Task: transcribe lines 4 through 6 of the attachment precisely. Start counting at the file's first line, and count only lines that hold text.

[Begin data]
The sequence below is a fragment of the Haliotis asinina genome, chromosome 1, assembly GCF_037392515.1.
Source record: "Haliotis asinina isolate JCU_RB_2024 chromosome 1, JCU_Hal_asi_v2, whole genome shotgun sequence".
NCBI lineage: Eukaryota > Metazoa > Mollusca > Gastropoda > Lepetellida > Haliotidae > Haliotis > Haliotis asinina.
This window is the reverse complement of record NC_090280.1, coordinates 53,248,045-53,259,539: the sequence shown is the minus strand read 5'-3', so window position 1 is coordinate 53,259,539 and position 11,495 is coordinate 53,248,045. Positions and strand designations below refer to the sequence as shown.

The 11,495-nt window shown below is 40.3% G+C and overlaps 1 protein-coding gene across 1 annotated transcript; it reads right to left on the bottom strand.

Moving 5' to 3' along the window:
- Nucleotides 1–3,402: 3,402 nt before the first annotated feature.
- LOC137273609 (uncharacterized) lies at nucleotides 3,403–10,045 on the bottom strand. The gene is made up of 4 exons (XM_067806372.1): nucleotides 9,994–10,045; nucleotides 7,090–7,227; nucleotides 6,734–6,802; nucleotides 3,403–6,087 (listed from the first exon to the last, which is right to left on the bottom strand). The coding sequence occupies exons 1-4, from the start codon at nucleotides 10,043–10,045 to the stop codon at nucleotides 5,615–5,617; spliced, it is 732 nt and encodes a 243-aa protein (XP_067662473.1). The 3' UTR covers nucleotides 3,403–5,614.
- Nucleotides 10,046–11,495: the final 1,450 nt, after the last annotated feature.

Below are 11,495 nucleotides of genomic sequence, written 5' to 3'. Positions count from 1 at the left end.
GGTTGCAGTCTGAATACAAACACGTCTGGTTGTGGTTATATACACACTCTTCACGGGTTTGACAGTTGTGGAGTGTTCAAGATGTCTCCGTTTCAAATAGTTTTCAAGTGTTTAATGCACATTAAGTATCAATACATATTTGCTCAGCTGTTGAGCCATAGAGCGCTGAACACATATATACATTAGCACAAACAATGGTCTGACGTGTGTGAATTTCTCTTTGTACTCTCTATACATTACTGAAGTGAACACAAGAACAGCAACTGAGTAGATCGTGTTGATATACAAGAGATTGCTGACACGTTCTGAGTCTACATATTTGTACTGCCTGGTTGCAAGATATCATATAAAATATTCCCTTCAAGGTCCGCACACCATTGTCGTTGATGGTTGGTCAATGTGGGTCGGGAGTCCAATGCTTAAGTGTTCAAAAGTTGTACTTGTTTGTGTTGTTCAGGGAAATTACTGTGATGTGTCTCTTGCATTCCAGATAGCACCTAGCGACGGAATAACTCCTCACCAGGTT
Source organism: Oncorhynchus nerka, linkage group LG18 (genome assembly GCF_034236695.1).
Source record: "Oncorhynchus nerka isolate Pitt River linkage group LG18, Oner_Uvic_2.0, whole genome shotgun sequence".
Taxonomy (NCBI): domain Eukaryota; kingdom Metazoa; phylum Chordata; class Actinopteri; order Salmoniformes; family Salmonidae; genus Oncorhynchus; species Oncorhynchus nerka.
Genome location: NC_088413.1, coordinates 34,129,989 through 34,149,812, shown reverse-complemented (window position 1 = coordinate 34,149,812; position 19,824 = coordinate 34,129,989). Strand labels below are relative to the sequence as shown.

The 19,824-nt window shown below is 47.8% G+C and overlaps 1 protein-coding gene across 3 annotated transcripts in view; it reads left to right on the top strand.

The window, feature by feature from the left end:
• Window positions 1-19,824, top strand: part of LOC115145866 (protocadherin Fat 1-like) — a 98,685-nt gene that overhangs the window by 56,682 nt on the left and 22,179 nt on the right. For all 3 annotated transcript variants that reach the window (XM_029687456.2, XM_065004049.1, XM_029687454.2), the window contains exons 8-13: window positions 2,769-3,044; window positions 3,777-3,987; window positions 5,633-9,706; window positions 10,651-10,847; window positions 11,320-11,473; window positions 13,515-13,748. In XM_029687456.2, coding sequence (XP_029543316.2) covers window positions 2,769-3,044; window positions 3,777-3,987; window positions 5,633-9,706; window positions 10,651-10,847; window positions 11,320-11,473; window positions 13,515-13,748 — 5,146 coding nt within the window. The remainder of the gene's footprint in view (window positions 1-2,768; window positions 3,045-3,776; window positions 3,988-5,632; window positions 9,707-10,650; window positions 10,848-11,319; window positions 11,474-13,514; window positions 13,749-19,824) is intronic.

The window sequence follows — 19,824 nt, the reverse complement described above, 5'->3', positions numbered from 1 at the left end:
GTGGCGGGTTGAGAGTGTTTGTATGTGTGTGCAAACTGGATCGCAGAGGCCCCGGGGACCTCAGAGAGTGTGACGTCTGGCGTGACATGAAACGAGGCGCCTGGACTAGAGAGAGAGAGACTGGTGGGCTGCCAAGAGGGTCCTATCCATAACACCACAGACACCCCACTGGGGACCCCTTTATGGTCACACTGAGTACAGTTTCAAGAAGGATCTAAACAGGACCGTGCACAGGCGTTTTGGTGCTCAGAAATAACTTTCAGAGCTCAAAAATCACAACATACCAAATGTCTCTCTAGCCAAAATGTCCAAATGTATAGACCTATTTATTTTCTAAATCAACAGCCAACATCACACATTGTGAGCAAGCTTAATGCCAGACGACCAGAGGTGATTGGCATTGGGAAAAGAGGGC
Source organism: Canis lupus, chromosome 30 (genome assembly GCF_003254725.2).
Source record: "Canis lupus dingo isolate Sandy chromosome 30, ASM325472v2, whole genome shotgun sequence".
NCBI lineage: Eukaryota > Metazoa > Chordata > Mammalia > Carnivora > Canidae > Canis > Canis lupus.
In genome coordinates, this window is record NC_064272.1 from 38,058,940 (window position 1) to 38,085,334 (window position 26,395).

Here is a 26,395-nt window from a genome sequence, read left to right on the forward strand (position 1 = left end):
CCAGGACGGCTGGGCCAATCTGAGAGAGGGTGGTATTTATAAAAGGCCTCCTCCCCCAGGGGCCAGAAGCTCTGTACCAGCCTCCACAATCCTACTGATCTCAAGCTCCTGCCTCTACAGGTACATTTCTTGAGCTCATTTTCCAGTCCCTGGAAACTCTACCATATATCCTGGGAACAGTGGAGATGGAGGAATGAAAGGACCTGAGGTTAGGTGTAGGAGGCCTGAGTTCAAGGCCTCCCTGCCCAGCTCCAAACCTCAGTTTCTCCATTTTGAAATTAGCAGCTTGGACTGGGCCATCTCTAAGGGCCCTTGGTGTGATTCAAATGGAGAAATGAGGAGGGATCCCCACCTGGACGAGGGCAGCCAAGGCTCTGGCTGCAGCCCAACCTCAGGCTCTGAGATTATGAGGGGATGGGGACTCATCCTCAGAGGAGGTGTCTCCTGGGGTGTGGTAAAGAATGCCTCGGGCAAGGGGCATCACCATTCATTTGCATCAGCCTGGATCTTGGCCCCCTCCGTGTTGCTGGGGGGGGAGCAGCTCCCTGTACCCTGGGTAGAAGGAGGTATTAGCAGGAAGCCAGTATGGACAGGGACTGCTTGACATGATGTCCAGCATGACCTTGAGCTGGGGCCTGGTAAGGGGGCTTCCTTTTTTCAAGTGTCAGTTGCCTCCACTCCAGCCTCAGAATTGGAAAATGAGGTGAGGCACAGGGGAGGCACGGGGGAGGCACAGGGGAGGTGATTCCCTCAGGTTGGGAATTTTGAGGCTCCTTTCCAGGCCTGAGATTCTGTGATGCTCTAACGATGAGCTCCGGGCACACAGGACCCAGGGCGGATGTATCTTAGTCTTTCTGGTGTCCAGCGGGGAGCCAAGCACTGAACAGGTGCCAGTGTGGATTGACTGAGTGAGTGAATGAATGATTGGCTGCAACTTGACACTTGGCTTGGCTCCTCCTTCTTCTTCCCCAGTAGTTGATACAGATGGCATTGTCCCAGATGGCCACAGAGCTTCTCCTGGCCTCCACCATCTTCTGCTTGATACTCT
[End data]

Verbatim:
This window is the reverse complement of record NC_090280.1, coordinates 53,248,045-53,259,539: the sequence shown is the minus strand read 5'-3', so window position 1 is coordinate 53,259,539 and position 11,495 is coordinate 53,248,045. Positions and strand designations below refer to the sequence as shown.

The 11,495-nt window shown below is 40.3% G+C and overlaps 1 protein-coding gene across 1 annotated transcript; it reads right to left on the bottom strand.

Moving 5' to 3' along the window: